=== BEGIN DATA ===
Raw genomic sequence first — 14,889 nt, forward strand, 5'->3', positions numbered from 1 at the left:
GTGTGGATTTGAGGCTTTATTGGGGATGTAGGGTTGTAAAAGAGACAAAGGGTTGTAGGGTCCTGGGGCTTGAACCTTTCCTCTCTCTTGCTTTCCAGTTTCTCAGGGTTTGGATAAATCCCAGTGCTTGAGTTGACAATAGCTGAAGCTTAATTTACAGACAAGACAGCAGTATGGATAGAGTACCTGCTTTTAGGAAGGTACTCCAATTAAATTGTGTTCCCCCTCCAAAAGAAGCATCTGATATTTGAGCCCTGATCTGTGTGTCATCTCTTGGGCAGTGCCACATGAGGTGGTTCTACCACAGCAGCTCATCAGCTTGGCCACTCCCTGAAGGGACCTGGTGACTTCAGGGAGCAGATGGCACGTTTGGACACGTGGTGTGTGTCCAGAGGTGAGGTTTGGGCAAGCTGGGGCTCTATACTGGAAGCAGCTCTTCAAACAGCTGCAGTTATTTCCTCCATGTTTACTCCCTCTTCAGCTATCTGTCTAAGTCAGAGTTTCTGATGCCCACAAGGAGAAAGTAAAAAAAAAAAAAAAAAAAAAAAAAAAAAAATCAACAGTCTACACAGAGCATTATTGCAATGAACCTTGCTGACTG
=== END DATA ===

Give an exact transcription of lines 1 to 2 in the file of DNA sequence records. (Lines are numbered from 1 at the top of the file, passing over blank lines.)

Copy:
Raw genomic sequence first — 14,889 nt, forward strand, 5'->3', positions numbered from 1 at the left:
GTGTGGATTTGAGGCTTTATTGGGGATGTAGGGTTGTAAAAGAGACAAAGGGTTGTAGGGTCCTGGGGCTTGAACCTTTCCTCTCTCTTGCTTTCCAGTTTCTCAGGGTTTGGATAAATCCCAGTGCTTGAGTTGACAATAGCTGAAGCTTAATTTACAGACAAGACAGCAGTATGGATAGAGTACCTGCTTTTAGGAAGGTACTCCAATTAAATTGTGTTCCCCCTCCAAAAGAAGCATCTGATATTTGAGCCCTGATCTGTGTGTCATCTCTTGGGCAGTGCCACATGAGGTGGTTCTACCACAGCAGCTCATCAGCTTGGCCACTCCCTGAAGGGACCTGGTGACTTCAGGGAGCAGATGGCACGTTTGGACACGTGGTGTGTGTCCAGAGGTGAGGTTTGGGCAAGCTGGGGCTCTATACTGGAAGCAGCTCTTCAAACAGCTGCAGTTATTTCCTCCATGTTTACTCCCTCTTCAGCTATCTGTCTAAGTCAGAGTTTCTGATGCCCACAAGGAGAAAGTAAAAAAAAAAAAAAAAAAAAAAAAAAAAAAATCAACAGTCTACACAGAGCATTATTGCAATGAACCTTGCTGACTG